Following intense turmoil during August and September, financial markets seemed to have stabilized since the end of September. Since a low on September 29, the US stock index benchmark, the S&P 500, has rallied 8.4% by October 20th – an impressive rally. Emerging markets and other risk assets have also managed to post substantial gains.
This environment has also led to less demand for safe havens such as the Japanese yen, which stayed very close to the 119 handle against the US dollar during this period. An advance in euro / dollar to 1.15 was stopped and the single currency stayed within certain ranges. The pound, which was recently seen as sensitive to gyrations in global markets due to the country’s big international financial sector, also made a comeback and stopped short attempts to drive it out of it recent ranges.
What were the reasons behind this performance? It appears that incoming economic data as well as speeches by Federal Reserve officials were ambiguous enough so as not point to either an imminent economic improvement and subsequent Fed rate hike nor a quickly deteriorating global economy. For example there were some soft data out of the United States (employment report, retail sales) but also some positive reports such as University of Michigan consumer sentiment and core consumer prices. Fed officials appeared split as to whether interest rates need to go up relatively soon or whether it is best to delay such a move.
Concerning China there is also a feeling that fears have been overblown and the announcement of third quarter growth numbers and related economic indicators has addressed some worries. Yes China is slowing down, but at the moment the authorities seem to have a handle on the situation. More worryingly perhaps, there are analysts that predict that the Chinese yuan will need to be devalued further – thereby causing further volatility in currency markets, but this will likely take place gradually and over the next year. Of course it will be interesting to see if this process can be managed smoothly but China has the reserves to make sure that the yuan behaves itself.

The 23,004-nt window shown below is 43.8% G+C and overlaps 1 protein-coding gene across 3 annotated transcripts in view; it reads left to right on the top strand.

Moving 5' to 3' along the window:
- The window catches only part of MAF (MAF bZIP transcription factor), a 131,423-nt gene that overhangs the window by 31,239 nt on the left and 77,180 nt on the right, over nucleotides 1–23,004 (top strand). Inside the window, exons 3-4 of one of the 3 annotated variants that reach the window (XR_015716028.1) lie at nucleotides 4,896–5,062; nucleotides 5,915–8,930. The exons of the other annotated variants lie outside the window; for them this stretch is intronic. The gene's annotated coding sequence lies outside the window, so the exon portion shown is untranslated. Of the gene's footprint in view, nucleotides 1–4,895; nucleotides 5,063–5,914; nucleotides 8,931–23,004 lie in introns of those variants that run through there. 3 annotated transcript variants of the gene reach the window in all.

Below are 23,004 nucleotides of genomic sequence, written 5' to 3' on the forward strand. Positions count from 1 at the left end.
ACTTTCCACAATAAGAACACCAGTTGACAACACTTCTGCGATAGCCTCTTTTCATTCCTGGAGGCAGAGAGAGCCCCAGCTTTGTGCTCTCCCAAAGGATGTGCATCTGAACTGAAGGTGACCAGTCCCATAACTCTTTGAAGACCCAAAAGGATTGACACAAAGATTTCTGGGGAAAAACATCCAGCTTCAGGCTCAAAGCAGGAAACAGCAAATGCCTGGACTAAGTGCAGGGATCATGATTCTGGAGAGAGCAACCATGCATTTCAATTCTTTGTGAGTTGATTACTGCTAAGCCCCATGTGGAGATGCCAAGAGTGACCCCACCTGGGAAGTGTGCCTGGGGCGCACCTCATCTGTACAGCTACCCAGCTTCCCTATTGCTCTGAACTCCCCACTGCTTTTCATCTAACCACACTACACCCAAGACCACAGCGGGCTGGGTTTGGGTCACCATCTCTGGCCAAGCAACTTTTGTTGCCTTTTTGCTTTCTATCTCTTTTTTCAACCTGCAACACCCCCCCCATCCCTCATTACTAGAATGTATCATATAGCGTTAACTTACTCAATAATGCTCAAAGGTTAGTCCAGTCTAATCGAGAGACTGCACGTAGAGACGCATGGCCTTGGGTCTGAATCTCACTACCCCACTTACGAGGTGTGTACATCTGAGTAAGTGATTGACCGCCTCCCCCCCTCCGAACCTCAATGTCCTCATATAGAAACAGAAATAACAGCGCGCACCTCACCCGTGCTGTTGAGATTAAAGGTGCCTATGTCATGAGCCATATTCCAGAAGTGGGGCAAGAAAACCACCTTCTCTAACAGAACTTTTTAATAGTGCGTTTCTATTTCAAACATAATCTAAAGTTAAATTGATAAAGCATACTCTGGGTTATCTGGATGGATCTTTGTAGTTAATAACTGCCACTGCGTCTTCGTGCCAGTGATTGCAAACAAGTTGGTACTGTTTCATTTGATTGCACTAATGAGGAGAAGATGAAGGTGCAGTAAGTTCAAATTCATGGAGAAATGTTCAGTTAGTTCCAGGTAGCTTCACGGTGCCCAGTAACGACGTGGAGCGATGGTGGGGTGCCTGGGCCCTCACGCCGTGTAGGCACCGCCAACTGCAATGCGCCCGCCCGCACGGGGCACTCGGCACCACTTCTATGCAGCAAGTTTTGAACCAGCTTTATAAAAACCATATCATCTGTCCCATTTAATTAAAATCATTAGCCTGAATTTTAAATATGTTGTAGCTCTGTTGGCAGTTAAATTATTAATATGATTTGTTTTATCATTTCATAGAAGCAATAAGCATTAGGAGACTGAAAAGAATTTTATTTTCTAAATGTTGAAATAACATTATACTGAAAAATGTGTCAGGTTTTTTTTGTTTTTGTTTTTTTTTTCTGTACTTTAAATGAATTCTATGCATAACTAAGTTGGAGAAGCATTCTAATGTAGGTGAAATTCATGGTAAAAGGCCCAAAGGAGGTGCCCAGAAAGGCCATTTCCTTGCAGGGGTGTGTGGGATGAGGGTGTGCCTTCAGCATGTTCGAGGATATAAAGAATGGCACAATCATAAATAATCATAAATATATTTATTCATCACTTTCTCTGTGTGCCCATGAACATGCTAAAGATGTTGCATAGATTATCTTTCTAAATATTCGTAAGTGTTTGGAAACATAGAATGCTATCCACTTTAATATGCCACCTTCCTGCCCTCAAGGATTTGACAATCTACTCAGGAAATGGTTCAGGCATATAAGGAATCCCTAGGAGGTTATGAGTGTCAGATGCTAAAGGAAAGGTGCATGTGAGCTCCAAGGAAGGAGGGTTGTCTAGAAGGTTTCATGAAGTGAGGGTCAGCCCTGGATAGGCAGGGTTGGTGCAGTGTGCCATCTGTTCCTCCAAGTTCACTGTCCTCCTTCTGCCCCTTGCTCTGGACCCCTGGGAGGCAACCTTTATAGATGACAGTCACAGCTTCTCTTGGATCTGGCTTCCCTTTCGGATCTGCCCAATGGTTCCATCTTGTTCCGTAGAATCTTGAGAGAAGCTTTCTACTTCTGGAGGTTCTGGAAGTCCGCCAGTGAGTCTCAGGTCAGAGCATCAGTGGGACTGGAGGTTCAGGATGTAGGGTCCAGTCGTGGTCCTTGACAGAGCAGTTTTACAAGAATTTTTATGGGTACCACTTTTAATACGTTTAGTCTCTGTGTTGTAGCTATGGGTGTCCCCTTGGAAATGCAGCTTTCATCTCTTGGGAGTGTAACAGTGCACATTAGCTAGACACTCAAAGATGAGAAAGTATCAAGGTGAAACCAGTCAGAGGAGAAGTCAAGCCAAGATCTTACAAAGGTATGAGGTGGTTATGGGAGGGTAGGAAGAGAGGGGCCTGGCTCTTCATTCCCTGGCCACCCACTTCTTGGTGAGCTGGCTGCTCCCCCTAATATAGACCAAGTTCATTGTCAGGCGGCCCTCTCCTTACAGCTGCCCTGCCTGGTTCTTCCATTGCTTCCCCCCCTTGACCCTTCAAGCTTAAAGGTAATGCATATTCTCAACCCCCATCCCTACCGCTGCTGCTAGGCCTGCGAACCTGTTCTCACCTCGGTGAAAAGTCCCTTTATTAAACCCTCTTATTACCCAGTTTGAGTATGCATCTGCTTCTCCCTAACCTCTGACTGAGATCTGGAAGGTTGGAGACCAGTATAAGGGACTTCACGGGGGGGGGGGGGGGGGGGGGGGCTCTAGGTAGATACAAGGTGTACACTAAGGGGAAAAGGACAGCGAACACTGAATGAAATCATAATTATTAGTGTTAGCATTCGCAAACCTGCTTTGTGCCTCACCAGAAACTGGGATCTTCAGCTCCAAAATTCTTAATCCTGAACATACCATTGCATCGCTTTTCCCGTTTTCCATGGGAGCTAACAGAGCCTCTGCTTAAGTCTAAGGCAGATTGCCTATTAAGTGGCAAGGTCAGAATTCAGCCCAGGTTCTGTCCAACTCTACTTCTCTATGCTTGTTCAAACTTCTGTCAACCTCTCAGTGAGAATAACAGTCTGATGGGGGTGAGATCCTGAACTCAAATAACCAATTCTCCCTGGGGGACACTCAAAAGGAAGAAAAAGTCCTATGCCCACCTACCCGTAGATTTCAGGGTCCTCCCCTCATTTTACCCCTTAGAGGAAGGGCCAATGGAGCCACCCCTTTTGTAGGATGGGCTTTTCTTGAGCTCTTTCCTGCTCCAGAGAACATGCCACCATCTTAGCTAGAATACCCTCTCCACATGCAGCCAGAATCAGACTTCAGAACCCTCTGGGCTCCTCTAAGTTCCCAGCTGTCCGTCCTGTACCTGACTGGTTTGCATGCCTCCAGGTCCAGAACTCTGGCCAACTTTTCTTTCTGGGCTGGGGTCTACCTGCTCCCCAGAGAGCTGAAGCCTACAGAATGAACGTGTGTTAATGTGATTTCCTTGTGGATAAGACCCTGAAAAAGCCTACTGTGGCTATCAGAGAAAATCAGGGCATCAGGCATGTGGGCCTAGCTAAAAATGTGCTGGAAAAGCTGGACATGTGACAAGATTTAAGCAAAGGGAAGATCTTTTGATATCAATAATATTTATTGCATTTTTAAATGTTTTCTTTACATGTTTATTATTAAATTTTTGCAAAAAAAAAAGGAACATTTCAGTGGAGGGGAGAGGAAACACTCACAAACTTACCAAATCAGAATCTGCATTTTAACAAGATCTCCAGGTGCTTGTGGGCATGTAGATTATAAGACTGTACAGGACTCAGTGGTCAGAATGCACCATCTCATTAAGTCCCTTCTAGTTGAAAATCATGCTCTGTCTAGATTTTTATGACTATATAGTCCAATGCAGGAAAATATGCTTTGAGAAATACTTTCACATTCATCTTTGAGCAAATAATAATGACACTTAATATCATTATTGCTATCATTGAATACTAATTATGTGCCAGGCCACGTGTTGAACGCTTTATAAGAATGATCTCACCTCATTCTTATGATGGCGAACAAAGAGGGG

To sum up, recent data and speeches have restored some sense of stability to markets as the global economy is not getting worse but the Fed looks to be on hold regarding zero rates. A number of analysts are also predicting that a positive ‘risk-on’ environment will remain until Christmas – a seasonably favorable period of the year for stocks. The dollar however will also have to wait for more clarity on interest rates before moving out of its recent ranges. The main casualty of the Fed’s indecision could be the dollar rally, as the dollar index remains well off its March highs.
Risk Warning: Forex, Commodities, Options and CFDs (OTC Trading) are leveraged products that carry a substantial risk of loss up to your invested capital and may not be suitable for everyone. Please ensure that you fully understand the risks involved and do not invest money you cannot afford to lose. Please refer to our full Risk Disclosure.